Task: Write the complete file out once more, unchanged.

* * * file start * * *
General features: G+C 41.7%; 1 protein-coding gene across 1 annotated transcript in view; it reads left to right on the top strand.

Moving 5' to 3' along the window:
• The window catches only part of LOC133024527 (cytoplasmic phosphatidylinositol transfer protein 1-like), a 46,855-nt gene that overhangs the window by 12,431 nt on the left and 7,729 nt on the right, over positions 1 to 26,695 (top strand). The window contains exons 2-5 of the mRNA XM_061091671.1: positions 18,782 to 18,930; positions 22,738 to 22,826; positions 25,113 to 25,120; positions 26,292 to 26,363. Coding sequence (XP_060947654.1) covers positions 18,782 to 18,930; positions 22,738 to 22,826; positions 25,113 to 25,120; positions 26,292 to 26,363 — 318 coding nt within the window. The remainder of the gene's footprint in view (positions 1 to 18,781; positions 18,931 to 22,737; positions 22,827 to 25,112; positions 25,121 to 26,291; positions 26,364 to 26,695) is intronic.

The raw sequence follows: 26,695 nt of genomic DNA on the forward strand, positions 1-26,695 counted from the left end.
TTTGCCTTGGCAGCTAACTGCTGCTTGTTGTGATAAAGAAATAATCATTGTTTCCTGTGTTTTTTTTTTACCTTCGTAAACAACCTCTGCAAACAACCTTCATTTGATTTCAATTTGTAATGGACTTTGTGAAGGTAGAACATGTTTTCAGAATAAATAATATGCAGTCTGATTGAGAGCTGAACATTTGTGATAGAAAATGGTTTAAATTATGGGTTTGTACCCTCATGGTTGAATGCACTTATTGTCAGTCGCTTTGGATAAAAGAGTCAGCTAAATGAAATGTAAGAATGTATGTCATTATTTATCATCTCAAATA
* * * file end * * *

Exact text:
General features: G+C 41.7%; 1 protein-coding gene across 1 annotated transcript in view; it reads left to right on the top strand.

Moving 5' to 3' along the window:
• The window catches only part of LOC133024527 (cytoplasmic phosphatidylinositol transfer protein 1-like), a 46,855-nt gene that overhangs the window by 12,431 nt on the left and 7,729 nt on the right, over positions 1 to 26,695 (top strand). The window contains exons 2-5 of the mRNA XM_061091671.1: positions 18,782 to 18,930; positions 22,738 to 22,826; positions 25,113 to 25,120; positions 26,292 to 26,363. Coding sequence (XP_060947654.1) covers positions 18,782 to 18,930; positions 22,738 to 22,826; positions 25,113 to 25,120; positions 26,292 to 26,363 — 318 coding nt within the window. The remainder of the gene's footprint in view (positions 1 to 18,781; positions 18,931 to 22,737; positions 22,827 to 25,112; positions 25,121 to 26,291; positions 26,364 to 26,695) is intronic.

The raw sequence follows: 26,695 nt of genomic DNA on the forward strand, positions 1-26,695 counted from the left end.
TTTGCCTTGGCAGCTAACTGCTGCTTGTTGTGATAAAGAAATAATCATTGTTTCCTGTGTTTTTTTTTTACCTTCGTAAACAACCTCTGCAAACAACCTTCATTTGATTTCAATTTGTAATGGACTTTGTGAAGGTAGAACATGTTTTCAGAATAAATAATATGCAGTCTGATTGAGAGCTGAACATTTGTGATAGAAAATGGTTTAAATTATGGGTTTGTACCCTCATGGTTGAATGCACTTATTGTCAGTCGCTTTGGATAAAAGAGTCAGCTAAATGAAATGTAAGAATGTATGTCATTATTTATCATCTCAAATA